abstract = "Invasive species pose a substantial risk to native biodiversity. As distributions of invasive species shift in response to changes in climate so will management priorities and investment. To develop cost-effective invasive species management strategies into the future it is necessary to understand how species distributions are likely to change over time and space. For most species however, few data are available on their current distributions, let alone projected future distributions. We demonstrat the benefits of Bayesian Networks (BNs) for projecting distributions of invasive species under various climate futures, when empirical data are lacking. Using the introduced pasture species, buffel grass (Cenchrus ciliaris) in Australia as an example, we employ a framework by which expert knowledge and available empirical data are used to build a BN. The framework models the susceptibility and suitability of the Australian continent to buffel grass colonization using three invasion requirements; the introduction of plant propagules to a site, the establishment of new plants at a site, and the persistence of established, reproducing populations. Our results highlight the potential for buffel grass management to become increasingly important in the southern part of the continent, whereas in the north conditions are projected tobecome less suitable. With respect to biodiversity impacts, our modelling suggests that the risk of buffel grass invasion within Australia’s National Reserve System is likely to increase with climate change as a result of the high number of reserves located in the central and southern portion of the continent. In situations where data are limited, we find BNs to be a flexible and inexpensive tool for incorporating existing process-understanding alongside bioclimatic and edaphic variables for projecting future distributions of species invasions.",
    author = "Tara Martin and Helen Murphy and Adam Liedloff and Colette Thomas and Iadine Chades and Garry Cook and Roderick Fensham and John McIvor and {Van Klinken}, Rieks",
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    Martin, T, Murphy, H, Liedloff, A, Thomas, C, Chades, I, Cook, G, Fensham, R, McIvor, J & Van Klinken, R 2015, 'Buffel grass and climate change: a framework for projecting invasive species distributions when data are scarce', Biological Invasions, vol. 17, no. 11, pp. 3197-3210. https://doi.org/10.1007/s10530-015-0945-9

    Buffel grass and climate change : a framework for projecting invasive species distributions when data are scarce. / Martin, Tara; Murphy, Helen; Liedloff, Adam; Thomas, Colette; Chades, Iadine; Cook, Garry; Fensham, Roderick; McIvor, John; Van Klinken, Rieks.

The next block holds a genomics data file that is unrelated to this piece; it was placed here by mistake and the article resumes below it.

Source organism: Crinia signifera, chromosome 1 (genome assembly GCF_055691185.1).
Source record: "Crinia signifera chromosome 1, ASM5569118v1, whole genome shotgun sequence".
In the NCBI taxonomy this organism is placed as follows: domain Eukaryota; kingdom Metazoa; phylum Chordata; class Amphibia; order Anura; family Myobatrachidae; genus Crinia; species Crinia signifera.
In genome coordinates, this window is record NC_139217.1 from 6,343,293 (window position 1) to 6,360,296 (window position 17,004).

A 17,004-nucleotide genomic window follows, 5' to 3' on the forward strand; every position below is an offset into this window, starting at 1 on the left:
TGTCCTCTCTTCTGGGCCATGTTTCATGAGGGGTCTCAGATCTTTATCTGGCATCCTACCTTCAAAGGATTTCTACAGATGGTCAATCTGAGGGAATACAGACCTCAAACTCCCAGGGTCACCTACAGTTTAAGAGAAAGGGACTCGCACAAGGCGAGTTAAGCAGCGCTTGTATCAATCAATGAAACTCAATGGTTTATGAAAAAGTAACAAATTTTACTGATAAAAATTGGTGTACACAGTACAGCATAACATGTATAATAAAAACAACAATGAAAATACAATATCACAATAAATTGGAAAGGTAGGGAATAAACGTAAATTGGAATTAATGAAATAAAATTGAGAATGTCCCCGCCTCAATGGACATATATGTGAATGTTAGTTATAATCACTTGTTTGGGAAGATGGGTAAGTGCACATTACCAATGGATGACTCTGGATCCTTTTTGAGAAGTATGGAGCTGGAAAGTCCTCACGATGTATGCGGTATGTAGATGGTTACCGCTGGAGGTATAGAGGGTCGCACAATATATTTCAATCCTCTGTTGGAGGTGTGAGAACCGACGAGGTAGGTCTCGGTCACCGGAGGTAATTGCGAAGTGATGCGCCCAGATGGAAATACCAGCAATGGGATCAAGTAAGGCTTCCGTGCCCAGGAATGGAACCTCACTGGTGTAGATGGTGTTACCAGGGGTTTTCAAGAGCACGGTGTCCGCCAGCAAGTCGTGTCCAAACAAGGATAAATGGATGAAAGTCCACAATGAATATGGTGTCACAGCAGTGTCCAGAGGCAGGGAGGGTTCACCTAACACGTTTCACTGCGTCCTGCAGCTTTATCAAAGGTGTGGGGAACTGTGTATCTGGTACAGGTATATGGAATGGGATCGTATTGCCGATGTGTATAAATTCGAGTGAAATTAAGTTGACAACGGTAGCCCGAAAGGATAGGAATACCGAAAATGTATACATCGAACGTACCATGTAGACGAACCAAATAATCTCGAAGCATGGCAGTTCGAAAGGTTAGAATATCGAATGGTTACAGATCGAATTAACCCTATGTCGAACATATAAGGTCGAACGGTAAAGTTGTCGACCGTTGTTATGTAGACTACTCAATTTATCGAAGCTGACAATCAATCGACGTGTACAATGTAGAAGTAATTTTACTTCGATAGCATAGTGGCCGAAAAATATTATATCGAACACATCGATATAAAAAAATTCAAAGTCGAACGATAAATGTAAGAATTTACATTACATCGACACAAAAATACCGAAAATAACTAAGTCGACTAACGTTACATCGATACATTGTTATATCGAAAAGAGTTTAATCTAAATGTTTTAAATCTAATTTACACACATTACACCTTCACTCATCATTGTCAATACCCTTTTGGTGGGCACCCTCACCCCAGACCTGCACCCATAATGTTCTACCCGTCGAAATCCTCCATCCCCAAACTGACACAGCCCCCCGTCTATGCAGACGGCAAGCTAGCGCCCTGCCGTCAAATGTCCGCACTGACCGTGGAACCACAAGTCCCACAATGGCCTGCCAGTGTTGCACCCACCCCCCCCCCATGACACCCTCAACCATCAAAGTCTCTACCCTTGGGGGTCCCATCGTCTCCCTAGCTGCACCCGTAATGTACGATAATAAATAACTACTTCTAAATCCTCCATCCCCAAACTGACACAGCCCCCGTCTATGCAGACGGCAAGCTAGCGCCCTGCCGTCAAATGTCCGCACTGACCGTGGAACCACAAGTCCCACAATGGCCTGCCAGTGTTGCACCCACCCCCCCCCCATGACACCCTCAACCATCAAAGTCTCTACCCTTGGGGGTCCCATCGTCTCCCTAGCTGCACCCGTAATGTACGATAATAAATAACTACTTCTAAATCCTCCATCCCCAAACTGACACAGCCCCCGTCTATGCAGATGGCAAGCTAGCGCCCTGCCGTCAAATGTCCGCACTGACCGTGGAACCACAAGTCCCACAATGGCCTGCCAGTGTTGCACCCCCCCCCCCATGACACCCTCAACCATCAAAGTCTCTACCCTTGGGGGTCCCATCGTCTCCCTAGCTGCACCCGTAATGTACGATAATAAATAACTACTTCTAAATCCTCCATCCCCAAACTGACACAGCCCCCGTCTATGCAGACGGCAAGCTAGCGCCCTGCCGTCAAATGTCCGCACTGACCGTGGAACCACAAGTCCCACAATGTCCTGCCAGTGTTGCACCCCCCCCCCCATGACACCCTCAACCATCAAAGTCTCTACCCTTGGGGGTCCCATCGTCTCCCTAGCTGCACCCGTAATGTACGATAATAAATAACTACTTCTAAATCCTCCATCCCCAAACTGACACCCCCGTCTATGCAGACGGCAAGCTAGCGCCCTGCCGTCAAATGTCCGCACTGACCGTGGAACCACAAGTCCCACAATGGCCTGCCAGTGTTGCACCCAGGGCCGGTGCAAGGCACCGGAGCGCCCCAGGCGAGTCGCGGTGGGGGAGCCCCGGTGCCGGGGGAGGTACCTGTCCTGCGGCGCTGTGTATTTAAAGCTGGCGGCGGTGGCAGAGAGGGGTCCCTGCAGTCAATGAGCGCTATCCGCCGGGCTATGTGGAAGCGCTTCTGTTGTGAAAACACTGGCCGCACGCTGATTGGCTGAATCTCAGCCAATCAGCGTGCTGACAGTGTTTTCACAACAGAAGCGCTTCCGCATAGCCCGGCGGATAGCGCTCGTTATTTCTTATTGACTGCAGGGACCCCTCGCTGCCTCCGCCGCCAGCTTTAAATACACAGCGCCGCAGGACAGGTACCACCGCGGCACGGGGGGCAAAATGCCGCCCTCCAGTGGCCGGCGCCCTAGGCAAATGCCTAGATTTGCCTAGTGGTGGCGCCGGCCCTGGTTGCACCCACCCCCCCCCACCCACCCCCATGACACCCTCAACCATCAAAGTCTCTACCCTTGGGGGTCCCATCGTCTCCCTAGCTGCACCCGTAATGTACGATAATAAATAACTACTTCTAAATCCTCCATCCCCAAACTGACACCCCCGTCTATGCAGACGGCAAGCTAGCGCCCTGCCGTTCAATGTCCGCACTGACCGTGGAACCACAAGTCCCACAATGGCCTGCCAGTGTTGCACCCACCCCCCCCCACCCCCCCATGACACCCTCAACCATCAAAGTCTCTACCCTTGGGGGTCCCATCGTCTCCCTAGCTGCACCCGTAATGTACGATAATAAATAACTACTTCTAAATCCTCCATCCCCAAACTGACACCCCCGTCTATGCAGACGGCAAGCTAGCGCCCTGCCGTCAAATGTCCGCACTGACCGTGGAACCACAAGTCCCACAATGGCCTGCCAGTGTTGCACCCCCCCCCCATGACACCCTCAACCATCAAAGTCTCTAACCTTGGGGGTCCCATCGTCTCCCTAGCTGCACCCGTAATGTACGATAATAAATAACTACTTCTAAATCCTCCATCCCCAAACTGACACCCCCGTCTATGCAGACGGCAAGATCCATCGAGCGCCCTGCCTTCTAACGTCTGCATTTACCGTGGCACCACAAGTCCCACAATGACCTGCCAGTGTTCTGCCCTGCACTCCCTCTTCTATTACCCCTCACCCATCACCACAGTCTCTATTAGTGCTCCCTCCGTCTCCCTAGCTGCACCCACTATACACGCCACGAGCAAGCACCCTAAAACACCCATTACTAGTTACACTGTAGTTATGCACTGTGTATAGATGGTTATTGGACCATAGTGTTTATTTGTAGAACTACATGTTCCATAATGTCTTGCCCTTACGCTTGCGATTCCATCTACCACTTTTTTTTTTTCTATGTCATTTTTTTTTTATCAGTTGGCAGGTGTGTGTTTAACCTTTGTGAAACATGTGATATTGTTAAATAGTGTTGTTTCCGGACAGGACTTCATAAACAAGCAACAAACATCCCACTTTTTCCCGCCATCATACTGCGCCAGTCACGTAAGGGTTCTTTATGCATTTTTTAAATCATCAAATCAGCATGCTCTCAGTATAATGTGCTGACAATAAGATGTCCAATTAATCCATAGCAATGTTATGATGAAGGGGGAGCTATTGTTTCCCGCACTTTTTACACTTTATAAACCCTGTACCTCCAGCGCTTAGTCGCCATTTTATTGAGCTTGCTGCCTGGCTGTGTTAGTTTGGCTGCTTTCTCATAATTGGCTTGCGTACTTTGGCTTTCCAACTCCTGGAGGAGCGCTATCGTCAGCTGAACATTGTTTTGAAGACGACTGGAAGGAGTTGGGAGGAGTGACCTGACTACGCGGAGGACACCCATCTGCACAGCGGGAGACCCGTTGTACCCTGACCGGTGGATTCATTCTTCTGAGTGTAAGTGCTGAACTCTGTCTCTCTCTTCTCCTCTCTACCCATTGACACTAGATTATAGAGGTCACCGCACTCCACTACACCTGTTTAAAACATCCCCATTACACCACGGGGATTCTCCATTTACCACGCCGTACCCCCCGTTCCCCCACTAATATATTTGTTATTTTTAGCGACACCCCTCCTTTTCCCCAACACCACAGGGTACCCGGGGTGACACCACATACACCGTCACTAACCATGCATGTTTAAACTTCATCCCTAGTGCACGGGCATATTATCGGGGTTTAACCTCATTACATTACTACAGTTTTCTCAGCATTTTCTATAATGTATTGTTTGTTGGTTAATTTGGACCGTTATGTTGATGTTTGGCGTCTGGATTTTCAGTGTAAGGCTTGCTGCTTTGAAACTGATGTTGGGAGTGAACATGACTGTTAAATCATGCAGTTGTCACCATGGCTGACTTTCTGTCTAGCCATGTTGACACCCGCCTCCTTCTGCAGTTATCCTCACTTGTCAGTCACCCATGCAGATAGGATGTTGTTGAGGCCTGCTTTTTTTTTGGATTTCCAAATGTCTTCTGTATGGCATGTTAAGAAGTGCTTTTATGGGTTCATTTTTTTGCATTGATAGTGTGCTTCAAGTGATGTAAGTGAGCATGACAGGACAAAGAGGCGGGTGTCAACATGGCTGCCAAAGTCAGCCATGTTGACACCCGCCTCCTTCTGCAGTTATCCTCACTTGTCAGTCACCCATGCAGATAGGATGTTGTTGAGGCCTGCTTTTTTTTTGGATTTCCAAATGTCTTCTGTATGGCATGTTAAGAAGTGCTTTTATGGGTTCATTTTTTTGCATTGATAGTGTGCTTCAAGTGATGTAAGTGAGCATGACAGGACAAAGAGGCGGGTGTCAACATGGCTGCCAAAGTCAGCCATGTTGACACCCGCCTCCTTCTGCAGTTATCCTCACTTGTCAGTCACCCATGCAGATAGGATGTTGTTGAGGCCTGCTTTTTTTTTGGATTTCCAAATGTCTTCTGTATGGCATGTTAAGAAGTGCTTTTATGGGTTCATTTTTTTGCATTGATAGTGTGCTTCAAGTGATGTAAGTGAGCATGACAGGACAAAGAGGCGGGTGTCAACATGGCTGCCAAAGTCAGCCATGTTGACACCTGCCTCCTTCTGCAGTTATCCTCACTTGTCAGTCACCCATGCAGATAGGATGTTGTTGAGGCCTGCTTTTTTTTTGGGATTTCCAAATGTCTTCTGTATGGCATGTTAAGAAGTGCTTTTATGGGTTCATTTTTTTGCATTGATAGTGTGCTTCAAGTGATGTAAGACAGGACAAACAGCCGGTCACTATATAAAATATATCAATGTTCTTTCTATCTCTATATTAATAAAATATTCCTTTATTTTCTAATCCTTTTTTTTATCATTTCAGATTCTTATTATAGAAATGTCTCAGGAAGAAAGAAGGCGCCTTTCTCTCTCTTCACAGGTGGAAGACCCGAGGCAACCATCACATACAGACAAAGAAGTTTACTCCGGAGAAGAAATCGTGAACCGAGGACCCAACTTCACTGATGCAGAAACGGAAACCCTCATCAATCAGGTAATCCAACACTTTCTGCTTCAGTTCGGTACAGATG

In: Biological Invasions, Vol. 17, No. 11, 11.2015, p. 3197-3210.

    Research output: Contribution to journalArticleResearchpeer-review

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    AU - Murphy, Helen

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    AU - Thomas, Colette

    AU - Chades, Iadine

    AU - Cook, Garry

    AU - Fensham, Roderick

    AU - McIvor, John

    AU - Van Klinken, Rieks

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    N2 - Invasive species pose a substantial risk to native biodiversity. As distributions of invasive species shift in response to changes in climate so will management priorities and investment. To develop cost-effective invasive species management strategies into the future it is necessary to understand how species distributions are likely to change over time and space. For most species however, few data are available on their current distributions, let alone projected future distributions. We demonstrat the benefits of Bayesian Networks (BNs) for projecting distributions of invasive species under various climate futures, when empirical data are lacking. Using the introduced pasture species, buffel grass (Cenchrus ciliaris) in Australia as an example, we employ a framework by which expert knowledge and available empirical data are used to build a BN. The framework models the susceptibility and suitability of the Australian continent to buffel grass colonization using three invasion requirements; the introduction of plant propagules to a site, the establishment of new plants at a site, and the persistence of established, reproducing populations. Our results highlight the potential for buffel grass management to become increasingly important in the southern part of the continent, whereas in the north conditions are projected tobecome less suitable. With respect to biodiversity impacts, our modelling suggests that the risk of buffel grass invasion within Australia’s National Reserve System is likely to increase with climate change as a result of the high number of reserves located in the central and southern portion of the continent. In situations where data are limited, we find BNs to be a flexible and inexpensive tool for incorporating existing process-understanding alongside bioclimatic and edaphic variables for projecting future distributions of species invasions.

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    U2 - 10.1007/s10530-015-0945-9